Structural / Processes
Technical Paper

Modern pre-hardened tool steels

International Symposium on Wear Resistant Alloys for the Mining and Processing Industry

Traditional pre-hardened tool steel has been available in the market for decades and is commonly delivered to hardness levels up to approximately 380 HBW (40 HRC). Clean steel manufacturing has seen rapid development during recent decades and has, in combination with improvements in hard machining, provided steel producers the option to design and manufacture very clean pre-hardened engineering and tool steels. This has led SSAB to develop a family of new pre-hardened steels, Toolox, which utilise clean steelmaking practice to minimize inclusion content and continuous casters equipped with soft reduction to control and minimize segregation levels. These modern tool steels are delivered at nominal hardness levels in the range 300 to 450 HBW. The Toolox grades are also microalloyed with niobium to control austenite grain size during heat treatment steps and thereby control and increase the steel impact toughness. The Toolox grades show very high dimensional stability in machining which enables higher cutting speeds to be used when compared with traditional steels of equivalent hardness and strength. Mould and die making, as well as engineering component manufacturing, are thereby simplified, since there is no need for additional heat treatments which results in reduced lead times and costs. Additionally, use of effective heat treatment facilities enables the steel producer to choose lean chemistries for the target hardness level. The new chemical compositions provide benefits such as enhanced ductility, high thermal conductivity and improved machinability. Furthermore, such new steels are suitable for surface engineering to develop the desired mould surface properties. Examples are given in this paper showing the advantages of using the Toolox steels, compared to conventional grades for machining operations, and a model is introduced for determining relative life spans of components subject to wear, depending on the hardness regimes of the interacting bodies. This allows, for example, the determination of the required steel surface hardness to minimize the effect of wear on moulds. (AU) Copyright © 2018 Companhia Brasileira de Metalurgia e Mineração (CBMM) All rights reserved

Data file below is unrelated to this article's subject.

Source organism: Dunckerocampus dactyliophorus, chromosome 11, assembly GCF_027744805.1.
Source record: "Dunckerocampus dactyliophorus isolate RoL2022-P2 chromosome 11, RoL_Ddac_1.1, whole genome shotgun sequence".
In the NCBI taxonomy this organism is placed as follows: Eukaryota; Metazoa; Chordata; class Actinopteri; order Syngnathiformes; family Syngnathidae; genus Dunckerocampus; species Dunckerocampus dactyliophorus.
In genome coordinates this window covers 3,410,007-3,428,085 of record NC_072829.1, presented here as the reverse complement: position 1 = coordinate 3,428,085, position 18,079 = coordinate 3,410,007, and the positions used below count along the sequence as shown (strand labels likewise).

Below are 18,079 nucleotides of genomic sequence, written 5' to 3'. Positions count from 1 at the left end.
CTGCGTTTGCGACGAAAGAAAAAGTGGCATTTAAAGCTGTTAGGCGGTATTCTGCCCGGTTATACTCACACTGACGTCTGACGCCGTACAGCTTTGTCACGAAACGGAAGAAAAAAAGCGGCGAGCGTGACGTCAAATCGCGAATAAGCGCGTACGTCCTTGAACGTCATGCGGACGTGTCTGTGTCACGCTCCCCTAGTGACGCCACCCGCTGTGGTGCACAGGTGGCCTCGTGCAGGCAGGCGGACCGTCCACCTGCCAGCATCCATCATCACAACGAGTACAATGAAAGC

Technical Paper (PDF 44,29 KB)